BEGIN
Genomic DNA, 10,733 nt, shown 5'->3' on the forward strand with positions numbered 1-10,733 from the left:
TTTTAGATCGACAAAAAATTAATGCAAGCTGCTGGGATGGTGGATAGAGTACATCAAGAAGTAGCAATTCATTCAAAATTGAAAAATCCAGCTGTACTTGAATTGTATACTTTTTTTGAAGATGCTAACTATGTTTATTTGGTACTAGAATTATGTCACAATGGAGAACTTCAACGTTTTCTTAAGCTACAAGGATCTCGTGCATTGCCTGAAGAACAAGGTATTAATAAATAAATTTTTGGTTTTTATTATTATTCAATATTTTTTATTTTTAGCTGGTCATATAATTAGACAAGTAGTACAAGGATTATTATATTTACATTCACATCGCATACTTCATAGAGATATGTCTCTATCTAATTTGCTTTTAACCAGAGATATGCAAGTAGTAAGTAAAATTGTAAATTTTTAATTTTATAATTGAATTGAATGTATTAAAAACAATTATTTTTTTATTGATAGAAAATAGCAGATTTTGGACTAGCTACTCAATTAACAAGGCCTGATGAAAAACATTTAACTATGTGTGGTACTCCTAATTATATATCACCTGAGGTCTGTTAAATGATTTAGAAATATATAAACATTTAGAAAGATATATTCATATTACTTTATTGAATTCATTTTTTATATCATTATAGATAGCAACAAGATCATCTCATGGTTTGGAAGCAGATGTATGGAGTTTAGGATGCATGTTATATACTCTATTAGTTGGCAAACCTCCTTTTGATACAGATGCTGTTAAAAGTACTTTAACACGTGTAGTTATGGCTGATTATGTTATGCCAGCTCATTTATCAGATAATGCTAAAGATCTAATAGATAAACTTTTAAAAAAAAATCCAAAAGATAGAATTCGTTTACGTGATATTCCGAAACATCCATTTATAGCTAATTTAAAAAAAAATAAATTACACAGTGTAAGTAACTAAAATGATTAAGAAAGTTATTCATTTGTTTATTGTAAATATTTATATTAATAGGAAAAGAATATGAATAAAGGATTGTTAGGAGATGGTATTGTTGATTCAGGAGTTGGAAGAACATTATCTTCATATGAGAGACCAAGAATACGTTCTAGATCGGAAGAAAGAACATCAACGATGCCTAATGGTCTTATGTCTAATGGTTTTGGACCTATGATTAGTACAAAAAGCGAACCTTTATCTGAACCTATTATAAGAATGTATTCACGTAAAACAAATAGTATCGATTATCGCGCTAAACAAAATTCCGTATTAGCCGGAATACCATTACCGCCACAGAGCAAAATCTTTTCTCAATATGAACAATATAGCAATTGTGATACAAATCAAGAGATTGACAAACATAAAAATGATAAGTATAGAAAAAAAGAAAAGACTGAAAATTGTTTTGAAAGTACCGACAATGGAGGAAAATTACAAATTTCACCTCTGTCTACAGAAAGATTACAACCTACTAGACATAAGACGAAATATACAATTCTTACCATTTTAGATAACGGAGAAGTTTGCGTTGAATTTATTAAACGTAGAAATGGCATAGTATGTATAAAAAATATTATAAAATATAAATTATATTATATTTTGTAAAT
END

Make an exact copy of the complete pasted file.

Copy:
Genomic DNA, 10,733 nt, shown 5'->3' on the forward strand with positions numbered 1-10,733 from the left:
TTTTAGATCGACAAAAAATTAATGCAAGCTGCTGGGATGGTGGATAGAGTACATCAAGAAGTAGCAATTCATTCAAAATTGAAAAATCCAGCTGTACTTGAATTGTATACTTTTTTTGAAGATGCTAACTATGTTTATTTGGTACTAGAATTATGTCACAATGGAGAACTTCAACGTTTTCTTAAGCTACAAGGATCTCGTGCATTGCCTGAAGAACAAGGTATTAATAAATAAATTTTTGGTTTTTATTATTATTCAATATTTTTTATTTTTAGCTGGTCATATAATTAGACAAGTAGTACAAGGATTATTATATTTACATTCACATCGCATACTTCATAGAGATATGTCTCTATCTAATTTGCTTTTAACCAGAGATATGCAAGTAGTAAGTAAAATTGTAAATTTTTAATTTTATAATTGAATTGAATGTATTAAAAACAATTATTTTTTTATTGATAGAAAATAGCAGATTTTGGACTAGCTACTCAATTAACAAGGCCTGATGAAAAACATTTAACTATGTGTGGTACTCCTAATTATATATCACCTGAGGTCTGTTAAATGATTTAGAAATATATAAACATTTAGAAAGATATATTCATATTACTTTATTGAATTCATTTTTTATATCATTATAGATAGCAACAAGATCATCTCATGGTTTGGAAGCAGATGTATGGAGTTTAGGATGCATGTTATATACTCTATTAGTTGGCAAACCTCCTTTTGATACAGATGCTGTTAAAAGTACTTTAACACGTGTAGTTATGGCTGATTATGTTATGCCAGCTCATTTATCAGATAATGCTAAAGATCTAATAGATAAACTTTTAAAAAAAAATCCAAAAGATAGAATTCGTTTACGTGATATTCCGAAACATCCATTTATAGCTAATTTAAAAAAAAATAAATTACACAGTGTAAGTAACTAAAATGATTAAGAAAGTTATTCATTTGTTTATTGTAAATATTTATATTAATAGGAAAAGAATATGAATAAAGGATTGTTAGGAGATGGTATTGTTGATTCAGGAGTTGGAAGAACATTATCTTCATATGAGAGACCAAGAATACGTTCTAGATCGGAAGAAAGAACATCAACGATGCCTAATGGTCTTATGTCTAATGGTTTTGGACCTATGATTAGTACAAAAAGCGAACCTTTATCTGAACCTATTATAAGAATGTATTCACGTAAAACAAATAGTATCGATTATCGCGCTAAACAAAATTCCGTATTAGCCGGAATACCATTACCGCCACAGAGCAAAATCTTTTCTCAATATGAACAATATAGCAATTGTGATACAAATCAAGAGATTGACAAACATAAAAATGATAAGTATAGAAAAAAAGAAAAGACTGAAAATTGTTTTGAAAGTACCGACAATGGAGGAAAATTACAAATTTCACCTCTGTCTACAGAAAGATTACAACCTACTAGACATAAGACGAAATATACAATTCTTACCATTTTAGATAACGGAGAAGTTTGCGTTGAATTTATTAAACGTAGAAATGGCATAGTATGTATAAAAAATATTATAAAATATAAATTATATTATATTTTGTAAAT